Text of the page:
Innovation is not just about having ideas. It's about presenting ideas, convincing others they should stop how they are doing something and adopt a new approach. It's convincing them to stop spending their resources on what they are now, and start spending on something new. It's about convincing people to take the risk to change to something new – and hopefully better.

All this takes skills, which can be learned, as well as passion and perseverance. It takes maturity to know that not everyone will embrace your new idea on the first presentation, the second, or even the third!

VB: You suggest that instead of having separate "creativity centers" in offices, passion and innovation should be incorporated into the design throughout the building. Would you talk about this?

Elaine Dundon: This depends on what the objectives are for the organization. Do the leaders want to develop an innovation culture across the organization? If so, the visual aspects of the organization should communicate the existence of such a culture.

A "passionate physical environment" vibrates with energy. It'll attract highly qualified employees, generate excitement and pride, and likely encourage employees to openly share their innovative ideas.

Often organizations that have established "creativity centers" – resource centers – find them difficult to maintain and employees do not use them for their intended purpose. A more comprehensive approach is to build the elements of passion and innovation into the design of the building, and its office space. Things to consider might be an inviting lobby, a hall of fame profiling the organization's top innovators, aesthetic offices, innovative names for conference rooms, space for "innovative expos" to display exciting projects, quiet spaces where employees can relax and recharge, and whiteboards in places where people meet – such as hallways, stairwells and lunch rooms. You might provide space for the display of information about your customers, or even products from competitors to stimulate discussions. Of course you would want an area where your organization's latest products and ideas are displayed in order to create pride and stimulate more innovative thinking.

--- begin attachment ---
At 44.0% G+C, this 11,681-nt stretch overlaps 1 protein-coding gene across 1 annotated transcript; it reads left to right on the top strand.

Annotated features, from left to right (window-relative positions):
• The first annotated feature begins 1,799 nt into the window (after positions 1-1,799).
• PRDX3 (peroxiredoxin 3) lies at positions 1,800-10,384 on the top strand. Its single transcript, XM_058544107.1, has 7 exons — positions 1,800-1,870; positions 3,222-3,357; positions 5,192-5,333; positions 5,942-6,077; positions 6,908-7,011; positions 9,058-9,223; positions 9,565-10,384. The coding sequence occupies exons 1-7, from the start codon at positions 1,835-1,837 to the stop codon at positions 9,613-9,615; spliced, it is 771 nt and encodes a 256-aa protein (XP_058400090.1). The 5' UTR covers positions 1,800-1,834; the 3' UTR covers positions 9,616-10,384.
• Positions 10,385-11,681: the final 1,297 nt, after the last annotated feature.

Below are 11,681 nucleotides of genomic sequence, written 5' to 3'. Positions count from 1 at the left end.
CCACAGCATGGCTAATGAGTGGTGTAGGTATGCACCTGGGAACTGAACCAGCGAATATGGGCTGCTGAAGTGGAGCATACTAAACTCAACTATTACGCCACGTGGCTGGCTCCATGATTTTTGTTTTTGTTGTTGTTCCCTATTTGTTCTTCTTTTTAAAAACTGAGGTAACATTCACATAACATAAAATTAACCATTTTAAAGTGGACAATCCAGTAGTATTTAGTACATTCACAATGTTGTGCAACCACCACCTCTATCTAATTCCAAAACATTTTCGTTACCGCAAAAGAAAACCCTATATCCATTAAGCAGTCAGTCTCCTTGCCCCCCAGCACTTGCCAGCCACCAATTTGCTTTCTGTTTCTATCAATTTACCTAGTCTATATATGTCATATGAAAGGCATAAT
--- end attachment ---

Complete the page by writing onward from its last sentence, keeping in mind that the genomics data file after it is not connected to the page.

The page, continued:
VB: You list 99 innovations in Appendix C of your book. You ask people to think about what might have been combined or connected to create each innovation. Will exercising the brain by combining and connecting ideas in this way help us become more creative and innovative?

Elaine Dundon: Yes, practice, and increasing awareness of new ideas and new connections, is key to becoming more creative.

VB: If organizations look at "innovation throughput" rather than "innovation output" to determine how well they are doing with their capacity for innovation, is it likely they will change their leadership approach to innovation activities?

Elaine Dundon: Yes. This concept has to do with developing the culture for innovation – the throughput – in addition to just asking for innovative ideas and solutions – the output. It is difficult to expect innovative ideas to come from employees working in a non-innovative environment.

VB: How did you use the innovation process when writing The Seeds of Innovation?